Historical Cloned Beer Reviews: Boddingtons Bitter (1945 edition)

Published on 5 December 2022 in , , ,

A can of Boddington's Draught Bitter next o a stemmed glass containing some of the beer.
A glass of Boddingtons Bitter.

In the 1990s it was hard to go into a pub in Greater Manchester and not find one beer on the bar.  Boddingtons. 

Okay, it wasn’t that hard.  All you had to do was go to a pub owned by a local brewery like Robinsons, Hydes, Holts, or Lees.  But in other pubs and bars, you’d be hard pushed not to find Boddies on the bar.

Boddies was a popular brew, its brand on a particular high in the 1990s after those successful Cream of Manchester adverts featuring Melanie Sykes. But even before that, it was a well known beer with a proud local history and heritage. It could be found across the world.  I remember seeing cans of it in supermarkets in France.  In 2013 I spotted it in a convenience store in Seattle.

But after the Strangeways brewery closed, Boddies was moved out of Manchester.  It ended up in the hands of the massive beer empire, Anheuser-Busch InBevIt lost its marketing support, and became an irrelevance to a company focused on brands like Budweiser, Stella Artois. Slowly but surely began a decline to the extent that you’ll be hard to find the Cream of Manchester anywhere in pubs in its home city. If there’s a keg bitter on the bar, it’s far more likely to be John Smiths more than anything else.

Now I can’t say that I’m massively worried about this because as an ale drinker, I never really liked Boddingtons.  At least I didn’t when I started drinking ale and bitter in the late 1990s, and I never had much inclination to retry it over the years. I found the keg stuff bland, and even the cask version seemed a bit on the dull side.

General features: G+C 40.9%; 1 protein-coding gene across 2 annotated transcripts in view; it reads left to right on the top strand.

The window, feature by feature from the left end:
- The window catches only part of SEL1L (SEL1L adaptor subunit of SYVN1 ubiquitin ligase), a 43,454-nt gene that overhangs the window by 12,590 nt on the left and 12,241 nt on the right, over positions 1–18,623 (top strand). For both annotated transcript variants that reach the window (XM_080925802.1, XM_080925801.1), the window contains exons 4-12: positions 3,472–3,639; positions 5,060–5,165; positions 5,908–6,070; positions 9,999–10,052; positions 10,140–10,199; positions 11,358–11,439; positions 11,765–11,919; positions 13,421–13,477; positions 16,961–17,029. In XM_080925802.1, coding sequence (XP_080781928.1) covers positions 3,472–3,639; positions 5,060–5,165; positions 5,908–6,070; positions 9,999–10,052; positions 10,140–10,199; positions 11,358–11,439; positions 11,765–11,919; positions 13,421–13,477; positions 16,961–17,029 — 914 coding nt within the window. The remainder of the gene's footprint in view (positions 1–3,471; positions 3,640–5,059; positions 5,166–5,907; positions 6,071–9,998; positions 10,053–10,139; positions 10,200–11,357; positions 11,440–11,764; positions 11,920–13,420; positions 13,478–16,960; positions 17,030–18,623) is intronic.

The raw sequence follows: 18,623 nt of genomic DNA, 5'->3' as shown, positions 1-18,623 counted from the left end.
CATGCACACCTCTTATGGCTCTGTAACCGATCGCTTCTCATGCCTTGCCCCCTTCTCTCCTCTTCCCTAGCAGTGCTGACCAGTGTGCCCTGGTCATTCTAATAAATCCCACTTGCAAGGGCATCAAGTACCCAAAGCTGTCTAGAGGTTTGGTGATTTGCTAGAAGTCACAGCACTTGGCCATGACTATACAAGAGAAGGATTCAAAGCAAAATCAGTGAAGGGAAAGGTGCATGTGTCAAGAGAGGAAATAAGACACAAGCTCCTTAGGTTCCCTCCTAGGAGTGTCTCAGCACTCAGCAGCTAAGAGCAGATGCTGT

Yet there was a time that Boddingtons was held up in hushed, reverential tones. That Boddingtons was once one of the true classics. Although of those that held it up to such high levels, all generally seem to agree it went downhill some point in the 1970s or 1980s.

Why am I telling you this?  Well because I recently got pointed to a website containing historical brewing records and recipes.  A lot of the detail on there goes way over my head, but the idea of brewing a beer from history felt very compelling.  The question was, which one?  There’s hundreds of recipes on there. 

But it just so happened that when I first came across the site, it was having a bit of a Boddingtons season.  Recipes for beers long gone like Boddingtons Mild and Boddingtons Stout.  Boddingtons IPA.  Boddingtons CC (curiously the name for a strong ale.)  And then one day a recipe popped up for “Boddingtons IP”.  IP, it turns out, was the brewery’s internal name for its best known bitter; a beer still brewed to this day.  Although no longer in Manchester.